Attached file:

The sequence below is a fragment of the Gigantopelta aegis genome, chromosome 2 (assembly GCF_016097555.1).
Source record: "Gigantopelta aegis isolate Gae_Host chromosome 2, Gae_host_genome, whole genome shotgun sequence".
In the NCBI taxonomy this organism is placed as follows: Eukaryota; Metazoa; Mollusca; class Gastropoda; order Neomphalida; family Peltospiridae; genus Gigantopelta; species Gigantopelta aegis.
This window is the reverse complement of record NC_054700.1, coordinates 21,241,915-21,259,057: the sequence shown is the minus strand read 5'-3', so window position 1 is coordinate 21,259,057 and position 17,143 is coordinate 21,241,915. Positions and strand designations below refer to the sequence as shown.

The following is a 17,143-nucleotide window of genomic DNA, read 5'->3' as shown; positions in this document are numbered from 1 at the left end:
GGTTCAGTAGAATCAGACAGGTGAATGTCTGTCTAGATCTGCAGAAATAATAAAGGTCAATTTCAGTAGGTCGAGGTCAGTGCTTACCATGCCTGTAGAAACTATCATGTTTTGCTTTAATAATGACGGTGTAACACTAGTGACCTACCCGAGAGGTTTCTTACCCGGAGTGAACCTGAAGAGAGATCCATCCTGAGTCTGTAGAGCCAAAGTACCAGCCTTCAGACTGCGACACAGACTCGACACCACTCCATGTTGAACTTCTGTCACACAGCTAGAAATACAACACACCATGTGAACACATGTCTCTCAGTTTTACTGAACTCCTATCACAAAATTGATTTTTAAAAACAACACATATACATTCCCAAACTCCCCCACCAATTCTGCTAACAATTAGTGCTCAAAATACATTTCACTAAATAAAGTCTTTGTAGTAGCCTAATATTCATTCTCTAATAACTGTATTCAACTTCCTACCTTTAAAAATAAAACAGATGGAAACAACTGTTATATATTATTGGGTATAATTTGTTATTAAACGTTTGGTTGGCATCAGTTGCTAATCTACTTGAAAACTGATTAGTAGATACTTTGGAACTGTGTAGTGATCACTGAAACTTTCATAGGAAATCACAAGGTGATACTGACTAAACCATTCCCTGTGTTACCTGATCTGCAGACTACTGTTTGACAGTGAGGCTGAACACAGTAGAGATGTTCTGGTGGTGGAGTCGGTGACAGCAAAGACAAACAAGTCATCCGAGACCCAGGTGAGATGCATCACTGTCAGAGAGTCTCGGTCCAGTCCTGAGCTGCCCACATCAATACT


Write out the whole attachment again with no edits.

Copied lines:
The sequence below is a fragment of the Gigantopelta aegis genome, chromosome 2 (assembly GCF_016097555.1).
Source record: "Gigantopelta aegis isolate Gae_Host chromosome 2, Gae_host_genome, whole genome shotgun sequence".
In the NCBI taxonomy this organism is placed as follows: Eukaryota; Metazoa; Mollusca; class Gastropoda; order Neomphalida; family Peltospiridae; genus Gigantopelta; species Gigantopelta aegis.
This window is the reverse complement of record NC_054700.1, coordinates 21,241,915-21,259,057: the sequence shown is the minus strand read 5'-3', so window position 1 is coordinate 21,259,057 and position 17,143 is coordinate 21,241,915. Positions and strand designations below refer to the sequence as shown.

The following is a 17,143-nucleotide window of genomic DNA, read 5'->3' as shown; positions in this document are numbered from 1 at the left end:
GGTTCAGTAGAATCAGACAGGTGAATGTCTGTCTAGATCTGCAGAAATAATAAAGGTCAATTTCAGTAGGTCGAGGTCAGTGCTTACCATGCCTGTAGAAACTATCATGTTTTGCTTTAATAATGACGGTGTAACACTAGTGACCTACCCGAGAGGTTTCTTACCCGGAGTGAACCTGAAGAGAGATCCATCCTGAGTCTGTAGAGCCAAAGTACCAGCCTTCAGACTGCGACACAGACTCGACACCACTCCATGTTGAACTTCTGTCACACAGCTAGAAATACAACACACCATGTGAACACATGTCTCTCAGTTTTACTGAACTCCTATCACAAAATTGATTTTTAAAAACAACACATATACATTCCCAAACTCCCCCACCAATTCTGCTAACAATTAGTGCTCAAAATACATTTCACTAAATAAAGTCTTTGTAGTAGCCTAATATTCATTCTCTAATAACTGTATTCAACTTCCTACCTTTAAAAATAAAACAGATGGAAACAACTGTTATATATTATTGGGTATAATTTGTTATTAAACGTTTGGTTGGCATCAGTTGCTAATCTACTTGAAAACTGATTAGTAGATACTTTGGAACTGTGTAGTGATCACTGAAACTTTCATAGGAAATCACAAGGTGATACTGACTAAACCATTCCCTGTGTTACCTGATCTGCAGACTACTGTTTGACAGTGAGGCTGAACACAGTAGAGATGTTCTGGTGGTGGAGTCGGTGACAGCAAAGACAAACAAGTCATCCGAGACCCAGGTGAGATGCATCACTGTCAGAGAGTCTCGGTCCAGTCCTGAGCTGCCCACATCAATACT